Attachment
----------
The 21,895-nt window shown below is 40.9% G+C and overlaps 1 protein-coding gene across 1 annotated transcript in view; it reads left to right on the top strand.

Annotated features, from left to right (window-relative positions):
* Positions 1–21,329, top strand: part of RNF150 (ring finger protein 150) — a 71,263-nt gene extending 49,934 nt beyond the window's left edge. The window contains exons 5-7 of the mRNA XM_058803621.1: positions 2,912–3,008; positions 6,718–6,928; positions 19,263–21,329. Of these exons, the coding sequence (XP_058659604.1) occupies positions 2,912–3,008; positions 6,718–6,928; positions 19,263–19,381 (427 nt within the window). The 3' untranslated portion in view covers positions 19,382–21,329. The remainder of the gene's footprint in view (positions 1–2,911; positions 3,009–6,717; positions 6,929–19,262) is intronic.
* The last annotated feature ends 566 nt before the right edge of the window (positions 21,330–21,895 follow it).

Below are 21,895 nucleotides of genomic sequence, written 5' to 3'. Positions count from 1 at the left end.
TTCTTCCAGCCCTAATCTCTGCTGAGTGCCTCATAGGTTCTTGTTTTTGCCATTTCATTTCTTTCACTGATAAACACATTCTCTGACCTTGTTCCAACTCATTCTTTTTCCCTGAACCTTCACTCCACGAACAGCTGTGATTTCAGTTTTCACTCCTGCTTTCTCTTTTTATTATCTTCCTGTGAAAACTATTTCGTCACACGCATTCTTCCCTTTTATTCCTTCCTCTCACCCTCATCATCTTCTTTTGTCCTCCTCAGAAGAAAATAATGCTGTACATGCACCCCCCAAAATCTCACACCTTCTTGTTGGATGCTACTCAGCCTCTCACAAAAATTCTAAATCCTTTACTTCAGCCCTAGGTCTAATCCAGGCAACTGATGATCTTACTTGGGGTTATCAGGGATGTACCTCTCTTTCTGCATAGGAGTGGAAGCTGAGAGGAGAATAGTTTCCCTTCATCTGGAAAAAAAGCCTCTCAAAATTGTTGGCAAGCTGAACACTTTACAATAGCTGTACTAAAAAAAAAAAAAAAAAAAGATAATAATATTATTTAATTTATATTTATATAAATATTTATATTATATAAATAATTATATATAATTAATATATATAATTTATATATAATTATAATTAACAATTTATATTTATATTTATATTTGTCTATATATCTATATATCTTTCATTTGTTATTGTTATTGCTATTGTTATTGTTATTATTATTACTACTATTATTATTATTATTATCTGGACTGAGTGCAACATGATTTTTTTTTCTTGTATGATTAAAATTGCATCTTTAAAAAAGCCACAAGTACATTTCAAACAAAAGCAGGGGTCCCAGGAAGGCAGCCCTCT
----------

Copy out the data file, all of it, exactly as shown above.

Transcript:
The 21,895-nt window shown below is 40.9% G+C and overlaps 1 protein-coding gene across 1 annotated transcript in view; it reads left to right on the top strand.

Annotated features, from left to right (window-relative positions):
* Positions 1–21,329, top strand: part of RNF150 (ring finger protein 150) — a 71,263-nt gene extending 49,934 nt beyond the window's left edge. The window contains exons 5-7 of the mRNA XM_058803621.1: positions 2,912–3,008; positions 6,718–6,928; positions 19,263–21,329. Of these exons, the coding sequence (XP_058659604.1) occupies positions 2,912–3,008; positions 6,718–6,928; positions 19,263–19,381 (427 nt within the window). The 3' untranslated portion in view covers positions 19,382–21,329. The remainder of the gene's footprint in view (positions 1–2,911; positions 3,009–6,717; positions 6,929–19,262) is intronic.
* The last annotated feature ends 566 nt before the right edge of the window (positions 21,330–21,895 follow it).

Below are 21,895 nucleotides of genomic sequence, written 5' to 3'. Positions count from 1 at the left end.
TTCTTCCAGCCCTAATCTCTGCTGAGTGCCTCATAGGTTCTTGTTTTTGCCATTTCATTTCTTTCACTGATAAACACATTCTCTGACCTTGTTCCAACTCATTCTTTTTCCCTGAACCTTCACTCCACGAACAGCTGTGATTTCAGTTTTCACTCCTGCTTTCTCTTTTTATTATCTTCCTGTGAAAACTATTTCGTCACACGCATTCTTCCCTTTTATTCCTTCCTCTCACCCTCATCATCTTCTTTTGTCCTCCTCAGAAGAAAATAATGCTGTACATGCACCCCCCAAAATCTCACACCTTCTTGTTGGATGCTACTCAGCCTCTCACAAAAATTCTAAATCCTTTACTTCAGCCCTAGGTCTAATCCAGGCAACTGATGATCTTACTTGGGGTTATCAGGGATGTACCTCTCTTTCTGCATAGGAGTGGAAGCTGAGAGGAGAATAGTTTCCCTTCATCTGGAAAAAAAGCCTCTCAAAATTGTTGGCAAGCTGAACACTTTACAATAGCTGTACTAAAAAAAAAAAAAAAAAAAGATAATAATATTATTTAATTTATATTTATATAAATATTTATATTATATAAATAATTATATATAATTAATATATATAATTTATATATAATTATAATTAACAATTTATATTTATATTTATATTTGTCTATATATCTATATATCTTTCATTTGTTATTGTTATTGCTATTGTTATTGTTATTATTATTACTACTATTATTATTATTATTATCTGGACTGAGTGCAACATGATTTTTTTTTCTTGTATGATTAAAATTGCATCTTTAAAAAAGCCACAAGTACATTTCAAACAAAAGCAGGGGTCCCAGGAAGGCAGCCCTCT